When I was growing up, I read every book in the Yorkville School library in the “Childhood of Famous Americans” series. Years later when I saw certain names in textbooks or articles– John Jacob Astor, Clara Barton, Narcissa Whitman, Jim Thorpe, Virginia Dare–reading about them was like getting reacquainted with old friends.
When my daughter was born, I vowed she would have an American Girl doll before she had a Barbie. By the time she entered school, we had begun to read the American Girl books together. Even her older brothers did not escape the American Girl influence: before our family trip to Colonial Williamsburg, I read the Felicity books to all three children, and they were eager to explore the Governor’s Palace and the Powder Magazine as a result.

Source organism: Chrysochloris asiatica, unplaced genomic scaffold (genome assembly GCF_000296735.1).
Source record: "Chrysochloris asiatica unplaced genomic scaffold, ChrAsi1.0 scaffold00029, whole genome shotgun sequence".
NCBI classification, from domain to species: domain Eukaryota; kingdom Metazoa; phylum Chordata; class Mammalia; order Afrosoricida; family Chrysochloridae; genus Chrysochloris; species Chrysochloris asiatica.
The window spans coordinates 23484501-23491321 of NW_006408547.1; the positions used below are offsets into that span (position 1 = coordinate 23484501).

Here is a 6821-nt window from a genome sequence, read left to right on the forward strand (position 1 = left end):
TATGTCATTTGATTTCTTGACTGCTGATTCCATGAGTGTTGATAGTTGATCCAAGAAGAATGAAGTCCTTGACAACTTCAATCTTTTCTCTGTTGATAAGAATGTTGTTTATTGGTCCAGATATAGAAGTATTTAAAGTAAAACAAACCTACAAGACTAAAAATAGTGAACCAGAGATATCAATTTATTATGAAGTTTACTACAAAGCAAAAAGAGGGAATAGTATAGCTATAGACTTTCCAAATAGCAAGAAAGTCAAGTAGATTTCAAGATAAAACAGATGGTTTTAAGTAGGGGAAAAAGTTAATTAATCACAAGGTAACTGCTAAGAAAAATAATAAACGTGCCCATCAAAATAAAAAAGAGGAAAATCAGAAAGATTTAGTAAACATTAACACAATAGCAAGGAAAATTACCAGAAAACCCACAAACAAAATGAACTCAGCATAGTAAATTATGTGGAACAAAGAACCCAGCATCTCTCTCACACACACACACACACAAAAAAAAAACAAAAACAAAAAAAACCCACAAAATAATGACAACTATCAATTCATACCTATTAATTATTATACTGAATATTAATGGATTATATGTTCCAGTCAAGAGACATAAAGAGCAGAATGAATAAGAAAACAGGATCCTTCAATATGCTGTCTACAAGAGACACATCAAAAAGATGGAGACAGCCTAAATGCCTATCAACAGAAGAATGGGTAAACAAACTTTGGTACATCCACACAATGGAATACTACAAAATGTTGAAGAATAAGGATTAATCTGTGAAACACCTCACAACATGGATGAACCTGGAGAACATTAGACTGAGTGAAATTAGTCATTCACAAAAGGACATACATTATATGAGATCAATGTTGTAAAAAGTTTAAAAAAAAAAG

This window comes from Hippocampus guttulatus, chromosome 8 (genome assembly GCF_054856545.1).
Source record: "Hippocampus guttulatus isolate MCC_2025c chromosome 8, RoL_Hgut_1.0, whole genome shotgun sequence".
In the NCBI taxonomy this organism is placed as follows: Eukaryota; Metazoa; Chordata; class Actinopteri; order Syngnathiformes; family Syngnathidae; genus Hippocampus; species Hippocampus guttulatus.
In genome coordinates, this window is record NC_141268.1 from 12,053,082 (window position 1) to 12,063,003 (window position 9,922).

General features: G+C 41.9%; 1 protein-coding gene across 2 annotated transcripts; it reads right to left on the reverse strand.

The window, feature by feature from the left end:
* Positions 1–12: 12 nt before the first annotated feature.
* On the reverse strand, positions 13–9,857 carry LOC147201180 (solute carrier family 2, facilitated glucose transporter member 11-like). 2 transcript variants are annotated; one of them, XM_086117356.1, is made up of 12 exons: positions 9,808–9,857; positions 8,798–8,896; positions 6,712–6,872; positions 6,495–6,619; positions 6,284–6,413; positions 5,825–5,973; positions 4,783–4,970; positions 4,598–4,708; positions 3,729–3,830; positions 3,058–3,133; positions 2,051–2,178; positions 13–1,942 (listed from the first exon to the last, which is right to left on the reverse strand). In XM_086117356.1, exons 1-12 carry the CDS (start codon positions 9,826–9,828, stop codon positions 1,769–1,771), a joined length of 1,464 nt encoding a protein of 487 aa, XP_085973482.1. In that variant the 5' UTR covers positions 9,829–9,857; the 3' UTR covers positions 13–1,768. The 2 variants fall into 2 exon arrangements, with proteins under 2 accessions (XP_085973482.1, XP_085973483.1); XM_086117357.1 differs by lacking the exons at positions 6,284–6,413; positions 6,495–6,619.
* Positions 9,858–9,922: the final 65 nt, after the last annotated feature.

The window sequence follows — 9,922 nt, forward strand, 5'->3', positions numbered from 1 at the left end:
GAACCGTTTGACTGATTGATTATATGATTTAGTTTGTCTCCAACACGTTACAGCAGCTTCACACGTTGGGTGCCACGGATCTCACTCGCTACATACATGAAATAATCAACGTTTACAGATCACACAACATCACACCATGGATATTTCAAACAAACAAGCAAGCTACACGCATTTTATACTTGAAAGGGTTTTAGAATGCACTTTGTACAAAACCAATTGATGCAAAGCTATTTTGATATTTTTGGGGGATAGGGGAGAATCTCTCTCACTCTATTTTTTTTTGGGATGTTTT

One summer when Hilda and I attended the Write by the Lake writers’ retreat in Madison, author Kathleen Ernst was my instructor. Kathleen has written numerous mysteries for American Girl as well as other historical fiction, bringing history to life for children. Her class taught me that even when a character’s outer struggles involve events of long ago and far away, readers relate to the character’s inner struggles, which transcend time and place.
Soon young people will read Plank Road Summer and share the struggles and the triumphs of our characters. In the process, if the days of plank roads, Ralph Waldo Emerson, Harriet Beecher Stowe, and the Fugitive Slave Law come to life for our readers, Hilda and I will have accomplished what we aspired to do.